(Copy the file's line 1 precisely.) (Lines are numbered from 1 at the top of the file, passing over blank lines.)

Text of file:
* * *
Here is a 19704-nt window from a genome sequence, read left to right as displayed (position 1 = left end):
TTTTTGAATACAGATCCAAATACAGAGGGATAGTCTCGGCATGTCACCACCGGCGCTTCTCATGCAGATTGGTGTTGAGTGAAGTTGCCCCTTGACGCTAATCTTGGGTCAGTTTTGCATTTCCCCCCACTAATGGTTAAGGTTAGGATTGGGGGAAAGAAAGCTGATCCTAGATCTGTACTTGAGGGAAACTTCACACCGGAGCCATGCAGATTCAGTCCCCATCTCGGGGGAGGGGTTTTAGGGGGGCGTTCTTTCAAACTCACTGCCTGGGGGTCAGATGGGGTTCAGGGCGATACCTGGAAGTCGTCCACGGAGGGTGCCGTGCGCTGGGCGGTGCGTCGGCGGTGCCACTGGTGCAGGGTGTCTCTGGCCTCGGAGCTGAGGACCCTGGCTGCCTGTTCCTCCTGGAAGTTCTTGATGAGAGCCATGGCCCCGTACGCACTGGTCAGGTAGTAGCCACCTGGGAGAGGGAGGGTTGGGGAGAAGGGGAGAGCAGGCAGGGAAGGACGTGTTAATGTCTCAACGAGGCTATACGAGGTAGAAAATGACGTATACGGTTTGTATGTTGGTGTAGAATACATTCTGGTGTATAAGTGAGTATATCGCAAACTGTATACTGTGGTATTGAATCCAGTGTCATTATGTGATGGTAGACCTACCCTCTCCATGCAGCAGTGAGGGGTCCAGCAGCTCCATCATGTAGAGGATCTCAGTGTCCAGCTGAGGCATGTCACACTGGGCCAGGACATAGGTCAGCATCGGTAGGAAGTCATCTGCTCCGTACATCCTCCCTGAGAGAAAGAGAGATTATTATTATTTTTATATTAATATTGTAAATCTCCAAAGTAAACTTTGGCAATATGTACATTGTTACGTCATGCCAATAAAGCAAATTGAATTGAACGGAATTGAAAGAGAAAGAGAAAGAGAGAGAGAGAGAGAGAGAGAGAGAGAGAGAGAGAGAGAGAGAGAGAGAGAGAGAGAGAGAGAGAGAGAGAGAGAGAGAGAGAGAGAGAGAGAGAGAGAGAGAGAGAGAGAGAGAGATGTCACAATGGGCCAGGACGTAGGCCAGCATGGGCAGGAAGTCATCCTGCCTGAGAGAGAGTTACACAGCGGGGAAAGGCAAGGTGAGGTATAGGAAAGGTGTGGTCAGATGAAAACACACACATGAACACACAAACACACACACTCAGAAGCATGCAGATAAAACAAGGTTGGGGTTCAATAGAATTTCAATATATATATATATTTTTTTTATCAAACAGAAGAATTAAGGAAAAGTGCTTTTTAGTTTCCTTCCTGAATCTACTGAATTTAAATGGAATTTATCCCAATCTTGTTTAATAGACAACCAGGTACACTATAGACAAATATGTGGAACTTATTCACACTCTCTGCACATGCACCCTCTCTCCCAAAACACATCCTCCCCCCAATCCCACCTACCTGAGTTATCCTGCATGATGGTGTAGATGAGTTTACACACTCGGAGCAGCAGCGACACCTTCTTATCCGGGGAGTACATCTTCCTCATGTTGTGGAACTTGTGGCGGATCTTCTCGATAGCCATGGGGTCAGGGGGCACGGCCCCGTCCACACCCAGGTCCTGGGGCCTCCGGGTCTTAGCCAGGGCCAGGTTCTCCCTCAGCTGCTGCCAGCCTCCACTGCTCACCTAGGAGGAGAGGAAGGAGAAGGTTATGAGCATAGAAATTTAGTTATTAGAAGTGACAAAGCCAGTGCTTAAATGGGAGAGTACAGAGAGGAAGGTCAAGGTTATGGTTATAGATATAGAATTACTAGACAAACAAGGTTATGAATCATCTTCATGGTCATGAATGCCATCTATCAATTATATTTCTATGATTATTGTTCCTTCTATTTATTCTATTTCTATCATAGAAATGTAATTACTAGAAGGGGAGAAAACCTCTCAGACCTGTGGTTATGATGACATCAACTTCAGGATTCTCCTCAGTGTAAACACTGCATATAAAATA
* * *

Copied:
Here is a 19704-nt window from a genome sequence, read left to right as displayed (position 1 = left end):